14 Feb 2020
Black Tech Master Series and Venture Competition: Q+A with Kimberly Foster (MBA 2020) and Tyler Simpson (MBA 2020)
ShareBar

Uncharted: Black Visionary Leadership and Redefining What’s Possible,” February 28-29, combines two new events with the African American Student Union’s (AASU) 47th Annual H. Naylor Fitzhugh Conference: the Black Tech Master Series and a competition for early-stage Black entrepreneurs. We sat down with Kim and Tyler, the MBA students who created these events.

(LtoR): Kimberly Foster and Tyler Simpson

What inspired you to create these two new events?
Kim: Tyler and I are very passionate about diversity, equity, and inclusion. Both of us are on the AASU board, and Tyler is the co-facilitator of the Diversity Equity Inclusion Council (DEI) and I’m the co-president of AASU. After we graduate, we’re going to work in those spaces in finance and tech—I’m going into Venture Capital (VC) at Goldman Sachs, and Tyler is heading to Facebook.

The statistics regarding black entrepreneurs are staggering. Fewer than one percent of black entrepreneurs get VC funding, and of that .0006 percent goes to black women entrepreneurs. This is not because there is a lack of innovative ideas and lucrative ventures from black founders. There are a number of factors for this discrepancy, one being the strength of their networks in the venture capital space. According to McKinsey, an entrepreneur with a “warm” connection—someone they’ve met—is 13 percent more likely to get funding than a “cold” connection. Forty percent of VCs go to two schools: Harvard and Stanford. It’s a field comprised primarily of white men. If you’re not in those spaces, you just don’t have the same chance.

In thinking about what we could do during our time at HBS to help level the playing field, we came up with these concepts as an independent project. We recognize that we are extremely privileged to be here and be able to access all of Harvard’s phenomenal resources. We wanted to bring opportunity to people who are not within the Harvard community—if you’re here, the door is already open in so many ways. How do we open up some of these resources to black entrepreneurs across the country? We came up with a day of educational sessions and a funding competition to occur around the AASU conference, to offer educational, networking, and funding opportunities.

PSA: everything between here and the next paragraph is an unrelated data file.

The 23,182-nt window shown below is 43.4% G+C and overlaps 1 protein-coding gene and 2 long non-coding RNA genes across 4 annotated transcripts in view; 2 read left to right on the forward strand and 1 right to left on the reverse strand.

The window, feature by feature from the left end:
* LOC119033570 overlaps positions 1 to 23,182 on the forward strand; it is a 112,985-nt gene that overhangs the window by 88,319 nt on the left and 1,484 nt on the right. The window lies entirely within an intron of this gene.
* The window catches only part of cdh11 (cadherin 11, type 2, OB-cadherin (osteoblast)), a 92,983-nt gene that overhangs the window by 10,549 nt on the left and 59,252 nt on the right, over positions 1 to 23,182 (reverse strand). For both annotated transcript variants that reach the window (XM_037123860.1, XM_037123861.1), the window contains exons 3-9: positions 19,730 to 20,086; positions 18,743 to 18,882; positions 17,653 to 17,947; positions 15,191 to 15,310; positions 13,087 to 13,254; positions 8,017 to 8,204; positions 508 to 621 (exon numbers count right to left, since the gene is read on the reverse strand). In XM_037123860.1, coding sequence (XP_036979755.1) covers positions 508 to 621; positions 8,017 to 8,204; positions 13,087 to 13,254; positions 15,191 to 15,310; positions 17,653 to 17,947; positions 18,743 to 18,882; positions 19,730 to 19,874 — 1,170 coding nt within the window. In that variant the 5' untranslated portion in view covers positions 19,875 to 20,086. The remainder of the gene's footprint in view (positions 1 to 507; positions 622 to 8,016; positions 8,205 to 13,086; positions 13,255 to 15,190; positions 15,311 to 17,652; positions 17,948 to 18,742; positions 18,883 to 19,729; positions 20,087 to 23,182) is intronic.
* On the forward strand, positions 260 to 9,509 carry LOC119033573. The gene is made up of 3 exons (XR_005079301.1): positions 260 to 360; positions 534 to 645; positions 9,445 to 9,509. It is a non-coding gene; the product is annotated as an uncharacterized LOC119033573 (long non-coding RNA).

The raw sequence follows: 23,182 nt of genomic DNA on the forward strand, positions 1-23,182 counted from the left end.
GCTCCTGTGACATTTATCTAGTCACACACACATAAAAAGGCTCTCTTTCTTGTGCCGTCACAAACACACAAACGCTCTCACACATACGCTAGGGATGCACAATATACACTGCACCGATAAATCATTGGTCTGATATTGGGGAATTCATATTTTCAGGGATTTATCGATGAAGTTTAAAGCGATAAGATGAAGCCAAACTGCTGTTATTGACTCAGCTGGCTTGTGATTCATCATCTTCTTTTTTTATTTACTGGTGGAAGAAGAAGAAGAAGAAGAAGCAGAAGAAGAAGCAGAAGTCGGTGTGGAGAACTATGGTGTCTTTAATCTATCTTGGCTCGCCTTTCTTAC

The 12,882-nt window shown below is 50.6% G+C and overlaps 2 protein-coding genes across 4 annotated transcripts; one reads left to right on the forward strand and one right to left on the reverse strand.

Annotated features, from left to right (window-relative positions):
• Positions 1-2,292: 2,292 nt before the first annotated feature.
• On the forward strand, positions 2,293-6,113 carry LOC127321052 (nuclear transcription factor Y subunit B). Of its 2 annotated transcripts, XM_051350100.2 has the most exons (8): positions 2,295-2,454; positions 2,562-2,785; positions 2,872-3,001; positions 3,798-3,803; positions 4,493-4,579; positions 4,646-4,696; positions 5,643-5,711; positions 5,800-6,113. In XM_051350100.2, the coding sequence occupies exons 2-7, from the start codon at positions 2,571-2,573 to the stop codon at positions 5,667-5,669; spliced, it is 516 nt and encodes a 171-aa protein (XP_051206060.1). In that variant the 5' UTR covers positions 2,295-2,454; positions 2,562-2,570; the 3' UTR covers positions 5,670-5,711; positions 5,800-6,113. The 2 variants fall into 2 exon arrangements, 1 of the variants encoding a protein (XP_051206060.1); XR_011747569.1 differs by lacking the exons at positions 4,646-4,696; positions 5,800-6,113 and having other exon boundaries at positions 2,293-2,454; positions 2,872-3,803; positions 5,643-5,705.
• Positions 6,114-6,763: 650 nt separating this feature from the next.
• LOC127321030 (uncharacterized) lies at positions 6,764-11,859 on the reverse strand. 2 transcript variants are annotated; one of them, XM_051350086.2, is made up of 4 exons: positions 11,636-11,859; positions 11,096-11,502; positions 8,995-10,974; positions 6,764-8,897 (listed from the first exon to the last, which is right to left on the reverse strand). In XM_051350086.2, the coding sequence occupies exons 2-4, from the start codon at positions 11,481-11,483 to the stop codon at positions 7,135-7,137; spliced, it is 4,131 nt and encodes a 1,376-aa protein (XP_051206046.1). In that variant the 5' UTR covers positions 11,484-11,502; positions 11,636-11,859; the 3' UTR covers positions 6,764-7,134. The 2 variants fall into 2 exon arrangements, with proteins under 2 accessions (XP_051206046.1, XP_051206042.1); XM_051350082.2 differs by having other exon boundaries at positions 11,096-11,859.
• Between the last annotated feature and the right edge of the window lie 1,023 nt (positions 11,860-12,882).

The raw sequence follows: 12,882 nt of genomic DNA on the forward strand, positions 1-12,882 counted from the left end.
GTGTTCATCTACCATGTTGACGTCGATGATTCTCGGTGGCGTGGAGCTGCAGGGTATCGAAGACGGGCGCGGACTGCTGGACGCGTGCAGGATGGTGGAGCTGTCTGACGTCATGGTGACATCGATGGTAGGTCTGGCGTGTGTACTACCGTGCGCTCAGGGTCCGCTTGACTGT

Tell us about Friday’s Master Series.
Tyler
: It’s a full day of tech and entrepreneurship programming, designed to help equip black entrepreneurs with the educational resources to ask the right questions and look in the right places for funding and opportunities. Topics include product-market fit, financing, paths to profitability, and digital marketing. Jewel Burks Solomon, the new head of Google startups, kicks off the day talking about her new role and her non-linear path toward entrepreneurship. The day is capped by Damien Hooper-Campbell (MBA 2009), eBay’s chief diversity officer, talking about their strategy as a major tech company to diversify their workspace and create a more inclusive environment.

And the entrepreneur competition?
Tyler: We had this idea of putting actual money behind some of these black ventures. We were hoping for 100 applications, and ended up with approximately 300. We had a lot of help; advice from Jodi Gernon and Chuck Collins at the Rock Center, the HBS alumni network, and faculty members such as Jeffrey Bussgang, Julia Austin, Jan Rivkin, and our advisor Karen Mills. They opened up their Rolodexes and sent a few emails. Their buy-in helped elevate our mission, and made people want to get involved. It was the ultimate “warm” connection!

We’ve just narrowed down the 300 applicants to 20 finalists. On Thursday evening, February 27, they attend a networking reception sponsored by Mass Challenge. Then they all participate in Friday’s Master Series, which gives them an opportunity to get expert advice and support and refine their pitches, which they present on Friday evening. The judges select five, who pitch on Saturday to the 500+ attendees at the AASU conference. Two founders will be awarded $50,000 each. We are thrilled that we were able to secure $100,000 from General Catalyst and Khosla Ventures.

We're really excited to have leaders in the venture capital and entrepreneurship space serve as judges and ultimately give two entrepreneurs capital to take their ventures to the next level. Both events will hopefully provide an opportunity for all of these entrepreneurs to build their network, learn from experts in the field, and access opportunities for further venture education and funding.

What are your hopes for the future of these events?
Kim: Our ultimate hope is that it carries on after we leave. We are only here for two years—we come in, we’re hunkered down our first year, then we have a year to create. We want to find a way to institutionalize both events. It’s such an important mission, and they provide a structured way for HBS to invest in being part of the discussion. If it continues, we think it could drive lasting impact in the community.

Tyler: We encourage faculty and staff to attend the master series and conference! This is a perfect opportunity to meet some of the leading black leaders in entrepreneurship, tech, and venture capital as well as hear their untold stories. We’d be more than happy to make introductions. Our panel times and list of speakers can be found on our website aasuconference.com. We hope to see everyone there!

Post a Comment